Speed limits reduced to 10 knots in certain areas, closure of fishing zones, increased surveillance: the Government of Canada has announced a series of measures to lower the risk of entanglement and collisions for North Atlantic right whales. This endangered species has been an active user of the Gulf of St. Lawrence in summer months for the past several years. It comes here to feed. The Gulf is also criss-crossed by multiple shipping lanes and is used for fishing. These activities are not always perfectly compatible. Last year alone, ten North Atlantic right whale carcasses were found in Canadian waters, and at least four individuals were spotted entangled in fishing gear.
Reducing the risk of entanglement
Once again this year, so-called “dynamic” areas will be closed for 15 days if a North Atlantic right whale is detected there, either visually or acoustically. New this year: zones may close until the end of the season (November 15, 2020) if at least two whales are spotted on more than one day within the aforementioned15-day period.
Important new measures include a stipulation that all stationary fishing gear be marked in order to identify the type of fishery, the region, and – for the crab and lobster fisheries – the specific fishing area. This way, it will be possible to better understand where the North Atlantic right whales are getting themselves ensnared and in what type of fishery. This measure could also be beneficial for other whale species that also get entangled in fishing gear.
Ropeless fishing gear will be tested in closed fishing areas, creating an incentive for fishermen to develop this new technology.
Crabbers operating out of the Acadian Peninsula, the Chaleur Bay region and the Northumberland Strait could get off to an earlier start this year, thanks to icebreakers to help keep harbour areas ice-free. By starting their season earlier, fishermen could reach their quota even before North Atlantic right whales arrive in the area and thus minimize the risk of interaction.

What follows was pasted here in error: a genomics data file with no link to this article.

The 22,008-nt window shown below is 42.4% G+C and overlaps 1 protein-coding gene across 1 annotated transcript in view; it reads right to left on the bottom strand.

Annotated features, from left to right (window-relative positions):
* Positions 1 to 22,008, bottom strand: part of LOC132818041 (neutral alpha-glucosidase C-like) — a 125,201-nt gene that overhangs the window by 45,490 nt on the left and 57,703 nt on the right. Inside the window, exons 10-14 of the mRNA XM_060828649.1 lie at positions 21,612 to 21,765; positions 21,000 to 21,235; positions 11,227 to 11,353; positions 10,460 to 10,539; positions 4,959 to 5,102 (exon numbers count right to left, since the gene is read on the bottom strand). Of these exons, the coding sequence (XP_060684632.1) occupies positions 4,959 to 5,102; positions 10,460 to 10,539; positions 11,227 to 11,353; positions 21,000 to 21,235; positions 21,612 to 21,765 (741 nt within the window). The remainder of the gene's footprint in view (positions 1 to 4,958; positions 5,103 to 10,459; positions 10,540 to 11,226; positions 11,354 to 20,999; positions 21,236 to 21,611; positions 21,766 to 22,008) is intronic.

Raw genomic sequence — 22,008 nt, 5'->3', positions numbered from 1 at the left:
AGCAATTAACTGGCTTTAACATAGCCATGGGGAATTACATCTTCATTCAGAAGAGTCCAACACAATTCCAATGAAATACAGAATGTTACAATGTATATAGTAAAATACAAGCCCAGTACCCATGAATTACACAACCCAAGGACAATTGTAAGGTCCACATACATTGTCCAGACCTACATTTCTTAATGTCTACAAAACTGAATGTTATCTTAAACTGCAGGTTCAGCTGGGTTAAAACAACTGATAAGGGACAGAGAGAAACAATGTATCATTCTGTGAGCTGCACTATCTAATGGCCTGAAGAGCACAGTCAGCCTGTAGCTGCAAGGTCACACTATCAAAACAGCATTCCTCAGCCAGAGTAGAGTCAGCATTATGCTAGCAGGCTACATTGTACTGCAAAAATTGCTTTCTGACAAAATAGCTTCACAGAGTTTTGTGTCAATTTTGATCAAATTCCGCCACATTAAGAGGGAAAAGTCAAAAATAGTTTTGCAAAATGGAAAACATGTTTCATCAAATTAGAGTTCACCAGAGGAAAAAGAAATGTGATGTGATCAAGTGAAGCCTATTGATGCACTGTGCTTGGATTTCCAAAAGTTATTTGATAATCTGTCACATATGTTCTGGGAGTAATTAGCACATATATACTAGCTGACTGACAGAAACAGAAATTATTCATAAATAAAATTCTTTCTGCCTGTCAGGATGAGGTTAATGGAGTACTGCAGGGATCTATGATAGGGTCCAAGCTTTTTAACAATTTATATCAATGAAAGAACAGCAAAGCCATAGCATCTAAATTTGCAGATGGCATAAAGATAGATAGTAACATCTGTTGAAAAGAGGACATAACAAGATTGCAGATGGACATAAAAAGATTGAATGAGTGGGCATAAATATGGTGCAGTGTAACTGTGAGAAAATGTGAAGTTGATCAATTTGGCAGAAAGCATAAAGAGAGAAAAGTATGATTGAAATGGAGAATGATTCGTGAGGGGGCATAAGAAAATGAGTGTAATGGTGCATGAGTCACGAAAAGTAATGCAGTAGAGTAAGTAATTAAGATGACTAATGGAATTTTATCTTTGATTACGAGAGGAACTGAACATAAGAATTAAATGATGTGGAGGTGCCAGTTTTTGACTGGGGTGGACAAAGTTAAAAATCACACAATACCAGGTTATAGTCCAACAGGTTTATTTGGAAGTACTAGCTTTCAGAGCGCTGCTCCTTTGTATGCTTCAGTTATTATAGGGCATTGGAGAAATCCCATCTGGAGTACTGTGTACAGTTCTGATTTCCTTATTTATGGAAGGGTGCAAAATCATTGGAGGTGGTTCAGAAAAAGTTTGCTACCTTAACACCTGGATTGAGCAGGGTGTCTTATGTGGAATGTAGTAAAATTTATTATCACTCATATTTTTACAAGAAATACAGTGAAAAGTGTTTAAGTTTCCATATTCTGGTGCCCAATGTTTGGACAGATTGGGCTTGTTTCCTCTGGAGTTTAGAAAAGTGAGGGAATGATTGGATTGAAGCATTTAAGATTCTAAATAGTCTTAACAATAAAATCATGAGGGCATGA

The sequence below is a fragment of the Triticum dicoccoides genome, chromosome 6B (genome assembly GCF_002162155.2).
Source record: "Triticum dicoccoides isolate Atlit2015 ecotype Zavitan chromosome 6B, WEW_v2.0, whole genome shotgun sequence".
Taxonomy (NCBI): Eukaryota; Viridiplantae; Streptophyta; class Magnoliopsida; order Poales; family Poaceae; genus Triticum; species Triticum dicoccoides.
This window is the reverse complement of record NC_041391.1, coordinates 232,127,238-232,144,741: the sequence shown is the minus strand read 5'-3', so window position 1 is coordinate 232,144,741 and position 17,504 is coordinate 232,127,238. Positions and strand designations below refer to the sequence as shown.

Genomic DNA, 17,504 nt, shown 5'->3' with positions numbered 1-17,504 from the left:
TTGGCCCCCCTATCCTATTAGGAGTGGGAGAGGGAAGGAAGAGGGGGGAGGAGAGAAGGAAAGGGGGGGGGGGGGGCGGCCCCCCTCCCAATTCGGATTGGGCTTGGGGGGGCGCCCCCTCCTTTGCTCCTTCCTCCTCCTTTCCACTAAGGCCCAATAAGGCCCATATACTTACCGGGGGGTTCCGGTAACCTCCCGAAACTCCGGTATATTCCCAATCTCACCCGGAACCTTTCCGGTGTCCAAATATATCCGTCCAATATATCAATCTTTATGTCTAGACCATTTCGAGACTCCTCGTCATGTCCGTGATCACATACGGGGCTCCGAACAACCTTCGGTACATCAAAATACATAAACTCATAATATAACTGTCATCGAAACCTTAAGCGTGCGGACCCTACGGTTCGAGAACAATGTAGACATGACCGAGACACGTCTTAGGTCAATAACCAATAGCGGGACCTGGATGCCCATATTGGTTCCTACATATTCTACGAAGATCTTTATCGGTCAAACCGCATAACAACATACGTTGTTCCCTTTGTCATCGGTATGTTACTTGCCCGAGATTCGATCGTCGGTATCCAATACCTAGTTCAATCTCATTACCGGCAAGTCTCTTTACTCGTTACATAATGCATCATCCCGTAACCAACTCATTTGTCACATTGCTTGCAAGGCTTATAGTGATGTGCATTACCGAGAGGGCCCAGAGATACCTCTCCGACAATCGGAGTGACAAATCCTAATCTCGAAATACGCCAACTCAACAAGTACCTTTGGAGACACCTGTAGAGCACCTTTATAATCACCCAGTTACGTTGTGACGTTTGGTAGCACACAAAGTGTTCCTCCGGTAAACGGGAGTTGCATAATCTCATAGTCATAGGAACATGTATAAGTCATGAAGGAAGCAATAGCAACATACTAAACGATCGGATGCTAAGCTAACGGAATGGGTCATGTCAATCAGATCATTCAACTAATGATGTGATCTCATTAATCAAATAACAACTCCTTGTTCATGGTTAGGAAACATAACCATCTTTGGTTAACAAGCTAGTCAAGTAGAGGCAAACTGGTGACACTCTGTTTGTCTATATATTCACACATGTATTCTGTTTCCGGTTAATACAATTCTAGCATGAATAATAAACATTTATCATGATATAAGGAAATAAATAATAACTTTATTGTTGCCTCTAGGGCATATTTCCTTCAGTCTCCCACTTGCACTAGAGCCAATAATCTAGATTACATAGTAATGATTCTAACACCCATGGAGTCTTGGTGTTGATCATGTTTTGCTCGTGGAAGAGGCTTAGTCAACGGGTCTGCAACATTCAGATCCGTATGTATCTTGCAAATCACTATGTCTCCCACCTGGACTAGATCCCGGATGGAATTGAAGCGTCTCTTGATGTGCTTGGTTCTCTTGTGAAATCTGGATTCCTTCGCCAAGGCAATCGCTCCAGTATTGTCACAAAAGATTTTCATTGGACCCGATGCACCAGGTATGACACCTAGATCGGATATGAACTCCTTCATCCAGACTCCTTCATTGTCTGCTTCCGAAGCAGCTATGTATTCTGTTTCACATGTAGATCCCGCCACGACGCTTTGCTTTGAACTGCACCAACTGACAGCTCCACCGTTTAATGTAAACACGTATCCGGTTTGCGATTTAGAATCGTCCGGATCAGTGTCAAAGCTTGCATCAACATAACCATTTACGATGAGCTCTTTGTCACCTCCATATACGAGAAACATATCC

What is an entanglement?
Entanglement, also referred to as an incidental catch or by-catch, occurs when a whale gets caught in a net, trap or rope used in the context of a fishing activity. The whale, in the process of trying to wiggle itself free, can find itself even more entangled. An entanglement can impair the animal’s ability to move, feed, reproduce and can even cause death. More than 80% of North Atlantic right whales will become entangled at least once in their lifetime. You can see in this video the complexity of such an incident.
Reducing the risk of collision
Consistent with the measures implemented in previous years, compulsory speed limit zones of 10 knots for vessels exceeding 13 metres will be established as soon as the first North Atlantic right whale is sighted by Transport Canada. Navigation corridors will also be subject to temporary speed limits when right whales are observed within their boundaries.
New this year: a voluntary speed limit area of 10 knots will be suggested in the Cabot Strait, which is not only an important navigation area but also an area heavily used by migrating whales. This voluntary limit would be proposed in late spring and early fall. The government is looking to evaluate the possibility of imposing this measure at a later time.
Another new measure is a mandatory restriction zone in the Shediac Valley. Transport Canada is requesting to avoid this area and, if it is absolutely necessary to pass through, to do so at speeds of no more than 8 knots. The boundaries of this area and when it is established will depend on when and how many right whales congregate there.
To dive deeper
Fishing management measures 2020 (Fisheries and Oceans Canada)
Speed reduction measures for collision prevention (Transports Canada)
Right Whale Mortalities in 2019 (Whales Online)
Right Whale Mortalities in 2018 (Whales Online)
Right Whale Mortalities in 2017 (Whales Online)
Right whale data sheet (Whales Online)